Nick Caraway is the book’s narrator, so it would make sense if he was involved in the central plot, though this is not the case. The book is often advertised as a love story between Daisy and Gatsby instead. While their love story is a present theme and issue in the novel, it does not take the role as the central plot. Their love story, or lack thereof, is categorized as the central plot because readers tend to grasp onto romantic storylines when presented. However, this does not mean it is the plot. 

  On top of the already complex Gatsby and Daisy, there is Nick and Jordan’s love story, Tom and Daisy’s marriage, Tom and Myrtle’s affair, Gatsby’s parties- the list goes on. Everything and anything is happening all at the same time, so when something major happens it feels out of the blue or out of place. It’s almost as if Fitzgerald was trying to create controlled chaos, which can be successful, but not in this novel. As a result, the plot of Gatsby becomes confusing and unclear.

  Many Jewish students ran into some issues with The Great Gatsby when reading the characterization of Meyer Wolfsheim. 

  Wolfsheim is a “mobster” known for helping Gatsby in his illegal bootlegging, and he is Jewish. The fact that he is written as a money-hungry criminal feeds into the Jewish stereotypes that involve being deceitful for money. One major stereotype, very much highlighted about Wolfsheim, is his nose. 

  “A small, flat-nosed Jew raised his large head and regarded me with two fine growths of hair which luxuriated in either nostril.”  “…he dropped my hand and covered Gatsby with his expressive nose.” “As he shook hands and turned away his tragic nose was trembling.”  These three quotes are found within just a few pages, and this is the first chapter in which you meet Wolfsheim! 

  A common stereotype used against Jewish people is the idea that they have big noses. It is very clear that Fitzgerald fed into this while creating Wolfsheim’s character. While it is understood that due to the novel’s time of publication, antisemitism was much more normalized, this doesn’t change the blatant fact that Wolfsheim’s character is a Jewish stereotype on paper. The Great Gatsby is being taught in schools, so this antisemitism should not go unnoticed. If this novel must be in the curriculum, teachers should acknowledge this characterization. If it is brushed over, it could lead to the understanding that these stereotypes are acceptable. It’s impossible to change the way the book was written, but it is possible to teach it the right way.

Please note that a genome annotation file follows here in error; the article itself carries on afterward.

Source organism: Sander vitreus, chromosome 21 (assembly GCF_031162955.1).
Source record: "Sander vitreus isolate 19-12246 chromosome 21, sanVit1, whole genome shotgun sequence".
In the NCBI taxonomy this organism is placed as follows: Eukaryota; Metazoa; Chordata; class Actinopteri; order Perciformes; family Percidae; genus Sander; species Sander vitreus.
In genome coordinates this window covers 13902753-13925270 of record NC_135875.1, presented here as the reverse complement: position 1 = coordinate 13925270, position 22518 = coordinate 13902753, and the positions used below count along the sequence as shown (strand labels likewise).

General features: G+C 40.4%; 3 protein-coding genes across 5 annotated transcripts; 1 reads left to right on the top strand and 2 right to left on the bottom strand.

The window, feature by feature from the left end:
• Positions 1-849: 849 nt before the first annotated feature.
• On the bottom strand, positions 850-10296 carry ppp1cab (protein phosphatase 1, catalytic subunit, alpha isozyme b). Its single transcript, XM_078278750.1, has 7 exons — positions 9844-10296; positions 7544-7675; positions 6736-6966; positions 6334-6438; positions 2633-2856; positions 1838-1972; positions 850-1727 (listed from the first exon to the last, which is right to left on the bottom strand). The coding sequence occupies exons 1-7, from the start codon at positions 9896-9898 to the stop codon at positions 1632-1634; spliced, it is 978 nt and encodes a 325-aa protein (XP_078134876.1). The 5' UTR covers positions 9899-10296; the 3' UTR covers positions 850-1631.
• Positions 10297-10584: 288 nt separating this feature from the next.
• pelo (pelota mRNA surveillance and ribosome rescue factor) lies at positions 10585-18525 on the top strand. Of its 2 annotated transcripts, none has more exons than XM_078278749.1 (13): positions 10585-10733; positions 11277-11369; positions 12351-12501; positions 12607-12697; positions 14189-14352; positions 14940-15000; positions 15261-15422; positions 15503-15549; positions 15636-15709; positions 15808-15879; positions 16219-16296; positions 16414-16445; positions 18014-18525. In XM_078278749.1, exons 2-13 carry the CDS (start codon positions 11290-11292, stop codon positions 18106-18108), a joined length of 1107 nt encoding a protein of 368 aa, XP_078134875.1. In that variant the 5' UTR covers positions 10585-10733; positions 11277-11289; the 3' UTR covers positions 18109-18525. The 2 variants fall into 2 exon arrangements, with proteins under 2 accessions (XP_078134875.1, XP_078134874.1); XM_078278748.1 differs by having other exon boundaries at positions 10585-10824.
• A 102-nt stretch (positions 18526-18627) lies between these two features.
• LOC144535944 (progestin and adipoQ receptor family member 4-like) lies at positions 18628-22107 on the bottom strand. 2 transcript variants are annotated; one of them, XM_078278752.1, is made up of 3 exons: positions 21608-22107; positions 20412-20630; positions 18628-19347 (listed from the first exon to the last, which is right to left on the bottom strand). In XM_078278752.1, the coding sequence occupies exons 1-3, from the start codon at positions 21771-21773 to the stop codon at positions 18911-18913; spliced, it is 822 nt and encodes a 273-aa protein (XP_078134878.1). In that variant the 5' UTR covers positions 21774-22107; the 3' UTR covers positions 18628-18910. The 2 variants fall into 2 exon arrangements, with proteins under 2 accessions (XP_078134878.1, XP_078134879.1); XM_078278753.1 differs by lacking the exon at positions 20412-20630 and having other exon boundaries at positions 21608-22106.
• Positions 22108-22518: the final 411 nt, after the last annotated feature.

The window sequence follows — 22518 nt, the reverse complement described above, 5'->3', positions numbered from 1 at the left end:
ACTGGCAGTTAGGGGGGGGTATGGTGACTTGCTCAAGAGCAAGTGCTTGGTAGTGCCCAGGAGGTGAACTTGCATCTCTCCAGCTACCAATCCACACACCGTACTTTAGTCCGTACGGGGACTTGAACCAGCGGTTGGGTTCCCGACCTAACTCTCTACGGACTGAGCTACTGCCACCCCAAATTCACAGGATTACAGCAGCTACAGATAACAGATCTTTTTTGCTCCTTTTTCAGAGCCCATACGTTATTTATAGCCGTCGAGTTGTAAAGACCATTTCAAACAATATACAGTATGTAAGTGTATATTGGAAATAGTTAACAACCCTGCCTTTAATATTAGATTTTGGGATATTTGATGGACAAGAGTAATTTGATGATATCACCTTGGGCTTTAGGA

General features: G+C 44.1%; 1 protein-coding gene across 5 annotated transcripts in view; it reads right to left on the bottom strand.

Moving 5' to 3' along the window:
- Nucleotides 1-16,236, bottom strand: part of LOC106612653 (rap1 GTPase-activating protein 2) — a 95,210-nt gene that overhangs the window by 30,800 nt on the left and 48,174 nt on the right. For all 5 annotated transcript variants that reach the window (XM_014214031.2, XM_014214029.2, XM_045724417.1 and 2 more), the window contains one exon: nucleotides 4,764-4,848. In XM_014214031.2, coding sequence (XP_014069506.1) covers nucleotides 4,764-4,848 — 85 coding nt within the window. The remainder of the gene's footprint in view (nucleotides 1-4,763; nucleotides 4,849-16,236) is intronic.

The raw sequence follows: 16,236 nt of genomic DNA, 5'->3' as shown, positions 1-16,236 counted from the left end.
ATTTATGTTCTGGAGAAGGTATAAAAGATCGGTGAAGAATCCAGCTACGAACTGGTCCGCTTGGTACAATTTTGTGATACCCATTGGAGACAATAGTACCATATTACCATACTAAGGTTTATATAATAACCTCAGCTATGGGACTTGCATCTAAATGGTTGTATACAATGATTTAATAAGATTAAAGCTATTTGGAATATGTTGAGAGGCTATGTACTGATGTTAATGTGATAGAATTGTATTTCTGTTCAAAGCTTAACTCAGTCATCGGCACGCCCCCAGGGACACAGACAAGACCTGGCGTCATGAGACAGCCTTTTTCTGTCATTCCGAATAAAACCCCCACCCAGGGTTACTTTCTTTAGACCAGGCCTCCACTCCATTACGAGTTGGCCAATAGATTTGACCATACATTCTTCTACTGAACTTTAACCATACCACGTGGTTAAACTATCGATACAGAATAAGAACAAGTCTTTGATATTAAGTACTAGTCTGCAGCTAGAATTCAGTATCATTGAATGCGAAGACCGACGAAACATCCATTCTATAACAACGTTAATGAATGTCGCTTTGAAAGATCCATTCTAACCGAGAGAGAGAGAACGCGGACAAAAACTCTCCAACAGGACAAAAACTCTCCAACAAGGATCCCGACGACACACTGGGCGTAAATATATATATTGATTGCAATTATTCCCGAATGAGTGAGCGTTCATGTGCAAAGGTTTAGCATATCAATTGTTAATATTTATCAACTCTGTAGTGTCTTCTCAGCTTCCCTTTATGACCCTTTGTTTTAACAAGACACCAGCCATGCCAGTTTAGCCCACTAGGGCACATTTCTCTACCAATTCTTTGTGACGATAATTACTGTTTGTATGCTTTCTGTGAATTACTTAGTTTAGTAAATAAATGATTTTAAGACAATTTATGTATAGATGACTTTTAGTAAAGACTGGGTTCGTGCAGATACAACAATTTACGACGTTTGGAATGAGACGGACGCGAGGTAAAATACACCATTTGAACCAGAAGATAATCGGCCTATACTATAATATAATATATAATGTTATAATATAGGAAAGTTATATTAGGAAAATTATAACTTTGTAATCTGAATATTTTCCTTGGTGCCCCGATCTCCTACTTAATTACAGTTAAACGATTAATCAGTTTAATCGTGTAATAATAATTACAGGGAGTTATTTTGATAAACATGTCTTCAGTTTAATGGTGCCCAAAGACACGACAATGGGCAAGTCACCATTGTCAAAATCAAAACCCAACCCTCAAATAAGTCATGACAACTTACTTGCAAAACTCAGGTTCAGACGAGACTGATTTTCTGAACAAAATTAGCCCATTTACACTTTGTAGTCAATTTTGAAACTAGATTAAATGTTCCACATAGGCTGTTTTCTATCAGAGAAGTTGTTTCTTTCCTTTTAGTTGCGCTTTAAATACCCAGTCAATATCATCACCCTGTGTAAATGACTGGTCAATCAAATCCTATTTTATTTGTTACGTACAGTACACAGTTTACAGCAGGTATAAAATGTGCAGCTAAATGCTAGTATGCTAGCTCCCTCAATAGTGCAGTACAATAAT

There are many characters in The Great Gatsby, and pretty much all of them are unlikeable. While it is definitely possible to read and enjoy a good book and not love all the characters, it is hard to fall in love with a novel in which you hate everyone; there is no one to root for. 

  This is not a dig at Fitzgerald’s characterization, since his intention very well could have been writing extremely flawed characters. However, if every turn of the page fills the reader with undeniable rage, it’s impossible to enjoy the novel. 

  The Great Gatsby is meant to provide a political statement about the rich during the ‘20s, something applicable to life today. It is a story of money, greed, and the evils of humanity. However, this  theme is lost within all of the other issues the novel presents. It is hard to walk away from Gatsby learning an important moral when it is impossible to walk away with an understanding of a plot. If this novel was more focused, there could’ve been a wonderful lesson learned about how far people will go for money and what they want. Readers would walk away questioning themselves and their own greed, pride, and lust. No one should have to dig to find this moral.  

 Although the book itself might be short,  the chapters are long and drawn out, each filled with huge amounts of information. Missing one page or word will throw a reader off. With Fitzgerald’s confusingly detailed writing, it is almost impossible to take everything in after reading one chapter. 

Gatsby Wrap-up 

  Despite any opinions or thoughts on the novel, The Great Gatsby is undeniably a classic that is read by many around the world. It’s required in almost all English curriculums in the United States, and with Leonardo DiCaprio as Jay Gatsby in the 2013 remake, the book is still topical today. Now, we leave you with one question: do you think The Great Gatsby by F. Scott Fitzgerald deserves its praise?